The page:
His profile, given on the website of Ashoka, one of the largest networks of social entrepreneurs worldwide, with over 3,000 Ashoka Fellows in 70 countries creating large-scale impact through new innovations, makes impressive reading. Born in Basti Rajaram, a slum for untouchables near Jama Masjid in old Delhi, Ashok was one among seven children. His parents struggled hard to give their children a good education. Ashok, on his own merit, managed to study in Delhi's Hindu College and then the prestigious Delhi College of Engineering. He later studied manufacturing management for his post-graduate degree in Australia, where he served as president of the international students' body and, later, as the central representative of the entire students' body.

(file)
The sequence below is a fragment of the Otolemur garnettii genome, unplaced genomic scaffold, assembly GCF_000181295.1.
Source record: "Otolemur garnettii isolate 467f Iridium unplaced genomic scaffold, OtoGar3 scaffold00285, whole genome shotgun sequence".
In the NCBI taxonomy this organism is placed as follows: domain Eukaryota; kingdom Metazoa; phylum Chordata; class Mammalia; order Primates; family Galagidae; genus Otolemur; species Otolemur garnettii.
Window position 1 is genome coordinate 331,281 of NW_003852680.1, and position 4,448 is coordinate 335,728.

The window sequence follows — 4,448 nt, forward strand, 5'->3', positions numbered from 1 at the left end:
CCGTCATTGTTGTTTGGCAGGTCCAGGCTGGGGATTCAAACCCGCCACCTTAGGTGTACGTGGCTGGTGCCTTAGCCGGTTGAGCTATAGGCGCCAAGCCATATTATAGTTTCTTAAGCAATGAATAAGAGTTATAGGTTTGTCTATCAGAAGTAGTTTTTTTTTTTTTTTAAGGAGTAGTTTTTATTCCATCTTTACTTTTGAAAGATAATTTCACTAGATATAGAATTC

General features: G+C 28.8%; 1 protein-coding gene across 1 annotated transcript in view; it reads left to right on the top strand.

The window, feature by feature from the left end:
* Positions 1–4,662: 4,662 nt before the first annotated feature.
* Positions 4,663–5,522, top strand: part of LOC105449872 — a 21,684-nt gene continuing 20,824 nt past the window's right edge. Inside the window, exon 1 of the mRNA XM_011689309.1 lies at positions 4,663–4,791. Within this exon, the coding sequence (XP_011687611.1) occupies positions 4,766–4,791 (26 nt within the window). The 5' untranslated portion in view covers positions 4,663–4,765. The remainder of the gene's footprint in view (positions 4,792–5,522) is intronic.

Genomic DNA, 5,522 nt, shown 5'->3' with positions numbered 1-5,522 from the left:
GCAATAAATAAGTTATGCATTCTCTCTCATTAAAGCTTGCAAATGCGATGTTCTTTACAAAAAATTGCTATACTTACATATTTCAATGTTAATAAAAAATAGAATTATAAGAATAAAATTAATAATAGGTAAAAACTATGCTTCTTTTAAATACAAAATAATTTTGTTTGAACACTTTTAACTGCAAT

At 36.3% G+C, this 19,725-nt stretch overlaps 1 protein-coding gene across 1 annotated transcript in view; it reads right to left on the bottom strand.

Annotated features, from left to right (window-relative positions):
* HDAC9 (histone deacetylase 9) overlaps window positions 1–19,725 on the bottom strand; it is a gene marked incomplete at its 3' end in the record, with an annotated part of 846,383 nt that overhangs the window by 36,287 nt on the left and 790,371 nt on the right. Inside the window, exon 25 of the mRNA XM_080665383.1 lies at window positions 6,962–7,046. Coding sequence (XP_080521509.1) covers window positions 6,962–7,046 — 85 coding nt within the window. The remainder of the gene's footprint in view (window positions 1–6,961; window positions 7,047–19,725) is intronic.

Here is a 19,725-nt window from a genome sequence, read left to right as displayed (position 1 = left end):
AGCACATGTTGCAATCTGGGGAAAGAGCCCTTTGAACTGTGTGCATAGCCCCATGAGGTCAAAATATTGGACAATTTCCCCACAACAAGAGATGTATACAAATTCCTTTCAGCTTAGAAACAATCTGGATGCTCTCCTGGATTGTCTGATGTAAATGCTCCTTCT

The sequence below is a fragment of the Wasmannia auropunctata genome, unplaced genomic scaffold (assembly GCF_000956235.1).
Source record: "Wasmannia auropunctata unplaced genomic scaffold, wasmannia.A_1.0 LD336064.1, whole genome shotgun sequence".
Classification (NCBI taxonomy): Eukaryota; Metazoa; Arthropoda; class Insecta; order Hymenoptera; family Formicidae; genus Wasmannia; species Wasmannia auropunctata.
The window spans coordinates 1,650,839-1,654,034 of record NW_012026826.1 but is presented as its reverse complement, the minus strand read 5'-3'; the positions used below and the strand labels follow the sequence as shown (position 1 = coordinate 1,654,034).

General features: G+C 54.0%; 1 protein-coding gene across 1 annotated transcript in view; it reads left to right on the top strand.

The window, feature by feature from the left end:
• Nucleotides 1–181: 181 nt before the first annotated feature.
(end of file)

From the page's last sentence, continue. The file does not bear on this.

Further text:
"The whole government suffers from a mindset of the upper castes, who are victims of their own guilt and will therefore try to hide their faults," Ashok had said in response to a report on caste-based discrimination in India by the UN Human Right Council's special rapporteur for minority issues, which had irked the Indian government. He said that if the Indian government had done so well in supporting Dalits, "why have there been thousands of cases of atrocities in the past 25 years? How many perpetrators have been punished?"
News Updated at : Monday, April 16, 2018